Shown below is a typical flight recorded by an AltimeterThree which was riding along in the rocket. You can see from the altitude graph that the flight reached 880 feet and then fell until Chute Release released the parachute at 200 feet. Notice that it took about 50 feet after release for this parachute to fully open and slow the rocket to final landing speed which it reached at about 150 feet above the ground.
It typically takes 50 to 150 feet (15-45 meters) to slow your rocket to landing speed, but this depends very much on how your fold your chute. An instrument like AltimeterThree is a valuable tool for examining and improving your techniques, because it shows clearly what happened during flight.
Interesting fact: the release altitude does not affect the landing speed. In other words, imagine a rocket that opens its main chute at 800 feet on one flight, then 200 feet on the next flight. Both flights will land at the same speed. In both cases, the rocket quickly slows to landing speed within a second or two of opening, then drifts at landing speed until it touches down. Higher release altitudes give you more time to spot your parachute, and sometimes you want the rocket to drift to a certain spot on your field to avoid obstacles. Lower release altitudes (once you are confident in your folding techniques) can reduce wind drift.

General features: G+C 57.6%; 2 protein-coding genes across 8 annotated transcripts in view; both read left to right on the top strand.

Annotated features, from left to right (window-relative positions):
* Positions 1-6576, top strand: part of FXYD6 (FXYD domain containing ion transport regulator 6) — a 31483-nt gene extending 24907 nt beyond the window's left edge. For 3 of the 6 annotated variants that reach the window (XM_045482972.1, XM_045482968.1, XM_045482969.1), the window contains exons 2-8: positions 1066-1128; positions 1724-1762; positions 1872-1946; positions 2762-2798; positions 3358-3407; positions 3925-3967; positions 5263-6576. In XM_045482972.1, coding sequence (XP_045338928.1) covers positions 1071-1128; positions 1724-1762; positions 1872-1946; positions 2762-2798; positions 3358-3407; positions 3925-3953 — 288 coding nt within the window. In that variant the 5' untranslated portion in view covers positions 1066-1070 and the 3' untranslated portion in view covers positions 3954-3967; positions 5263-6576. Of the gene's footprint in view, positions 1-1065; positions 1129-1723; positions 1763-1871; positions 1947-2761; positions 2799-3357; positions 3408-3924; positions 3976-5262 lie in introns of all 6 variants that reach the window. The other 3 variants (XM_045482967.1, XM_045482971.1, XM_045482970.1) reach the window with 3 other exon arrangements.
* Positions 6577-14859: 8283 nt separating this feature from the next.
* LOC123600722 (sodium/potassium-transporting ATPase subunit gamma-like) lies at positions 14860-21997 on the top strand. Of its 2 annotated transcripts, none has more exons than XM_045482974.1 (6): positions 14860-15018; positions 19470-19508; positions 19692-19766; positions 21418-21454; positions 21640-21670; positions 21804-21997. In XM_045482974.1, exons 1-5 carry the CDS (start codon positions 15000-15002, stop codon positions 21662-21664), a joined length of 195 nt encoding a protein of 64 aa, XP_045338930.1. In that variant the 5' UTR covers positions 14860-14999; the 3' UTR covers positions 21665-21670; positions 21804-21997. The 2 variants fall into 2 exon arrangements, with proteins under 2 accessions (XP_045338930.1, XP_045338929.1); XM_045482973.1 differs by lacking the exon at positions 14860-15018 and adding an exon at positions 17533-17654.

AltimeterThree recording of a flight with Chute Release set to 200 feet (60 meters).
Tips for Parachute Folding
Proper parachute folding and loading is always critical to a successful flight, and you probably already have a favorite technique. Chute Release introduces two new factors that you have to consider:
- Chute Release takes up space
- Chute Release can help hold your chute in a tight bundle
There is no “one way” to fold and pack your chute. It depends too much on the chute you’re using and the amount of space you have in your rocket. For instance, if you are packing your chute for a smaller rocket that is < 41 mm in diameter (such as a Big Bertha size rocket), you will not be able to wrap Chute Release around your entire parachute. Instead, you’ll have to just wrap it around the bottom of your chute, and then fold or roll the rest of your chute up outside of Chute Release.